Since its release 6 years ago, the electronic cigarette has been hailed as the miracle cure for tobacco smokers who want to quit the habit. It’s proved to be extremely effective and appears to work for those smokers who tried and failed to quit using nicotine patches and other nicotine replacement therapies. However, it’s worth noting at the outset that manufacturers of smokeless cigarettes have never claimed that these products would help smokers to quit: only those who had the desire and willpower would ever successfully beat the habit. Electronic cigarettes were only sold as ‘safer smoking’ devices.
They claim to be safer because they do not contain any of the toxic chemicals normally found in tobacco and they are also non-combustible. Smokeless cigarettes only contain nicotine, propylene glycol, water and a flavouring agent. However, because these products are unlicensed there have been calls for the product to be withdrawn from sale until extensive independent investigation about the safety of the product is undertaken. So just how safe are electronic cigarettes, and are there any known side effects if you smoke them?
All of the ingredients in smokeless cigarettes, other than nicotine, are present in a variety of food and pharmaceutical products. In fact, propylene glycol has been used since the 1950s in asthma inhalers, as a compound that retains water. Smokeless cigarettes use the compound to help turn the water, nicotine, and flavouring into a vapour that you can inhale just like tobacco smoke. Nicotine is a natural product and is found in many of the foods we regularly consume. The Royal College of Surgeons has gone on record as saying that nicotine as a compound, although addictive, is no more harmful than caffeine when consumed in normal doses.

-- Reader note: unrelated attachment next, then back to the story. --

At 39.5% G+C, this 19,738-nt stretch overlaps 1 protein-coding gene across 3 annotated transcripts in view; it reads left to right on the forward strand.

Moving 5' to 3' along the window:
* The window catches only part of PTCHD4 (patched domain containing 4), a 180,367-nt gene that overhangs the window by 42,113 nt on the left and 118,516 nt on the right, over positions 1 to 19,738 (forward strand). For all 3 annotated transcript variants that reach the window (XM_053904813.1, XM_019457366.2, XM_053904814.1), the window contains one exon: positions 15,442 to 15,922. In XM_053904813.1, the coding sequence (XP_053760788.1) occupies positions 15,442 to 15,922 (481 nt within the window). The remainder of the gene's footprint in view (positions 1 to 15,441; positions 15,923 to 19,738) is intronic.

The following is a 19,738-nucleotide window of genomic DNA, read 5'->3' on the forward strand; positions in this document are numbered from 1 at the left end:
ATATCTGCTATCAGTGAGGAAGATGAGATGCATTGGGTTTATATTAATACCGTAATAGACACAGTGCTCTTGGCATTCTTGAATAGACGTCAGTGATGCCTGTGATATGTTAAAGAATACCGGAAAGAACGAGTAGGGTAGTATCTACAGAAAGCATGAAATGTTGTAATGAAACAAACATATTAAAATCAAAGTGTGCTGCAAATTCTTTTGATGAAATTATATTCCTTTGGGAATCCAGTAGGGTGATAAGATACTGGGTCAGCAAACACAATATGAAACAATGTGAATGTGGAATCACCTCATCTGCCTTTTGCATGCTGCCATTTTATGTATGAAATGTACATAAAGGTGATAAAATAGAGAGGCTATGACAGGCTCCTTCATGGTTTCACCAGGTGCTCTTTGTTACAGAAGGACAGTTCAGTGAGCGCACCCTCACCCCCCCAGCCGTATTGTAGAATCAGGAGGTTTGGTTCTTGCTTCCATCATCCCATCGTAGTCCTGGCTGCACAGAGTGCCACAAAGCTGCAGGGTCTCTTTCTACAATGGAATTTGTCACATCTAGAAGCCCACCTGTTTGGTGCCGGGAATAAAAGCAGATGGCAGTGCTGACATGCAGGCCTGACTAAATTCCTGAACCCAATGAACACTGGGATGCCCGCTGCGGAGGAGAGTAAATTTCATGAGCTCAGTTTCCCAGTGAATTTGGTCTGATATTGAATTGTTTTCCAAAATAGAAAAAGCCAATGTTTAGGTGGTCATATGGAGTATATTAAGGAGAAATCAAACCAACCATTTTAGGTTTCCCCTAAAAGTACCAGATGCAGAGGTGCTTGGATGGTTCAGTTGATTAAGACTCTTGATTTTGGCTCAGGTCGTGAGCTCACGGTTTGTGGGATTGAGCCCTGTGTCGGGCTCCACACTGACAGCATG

A two year controlled study has also shown that nicotine alone does not have any deleterious effects on health. In the study, rats were subjected to an amount of nicotine equal to twice the amount found in the bloodstreams of heavy smokers. The research demonstrated that there was no evidence of increased mortality, the formation of tumors, or atherosclerosis during the trials. The only thing it did show was that the weight of the rats did decrease as a result of the exposure to nicotine.
However, if too much nicotine is consumed by the body there can be side effects. That in itself is no different than many other products. Consuming too much nicotine can cause side effects like irregular heartbeats, diarrhoea, nausea, headache, dizziness, and fainting, though the severity of any side effects will depend on the user’s tolerance to nicotine. Medical advice is that ex-smokers, who switch to electronic cigarettes for their nicotine fix, should not use the product any more regularly than they would have done if they had continued to smoke tobacco.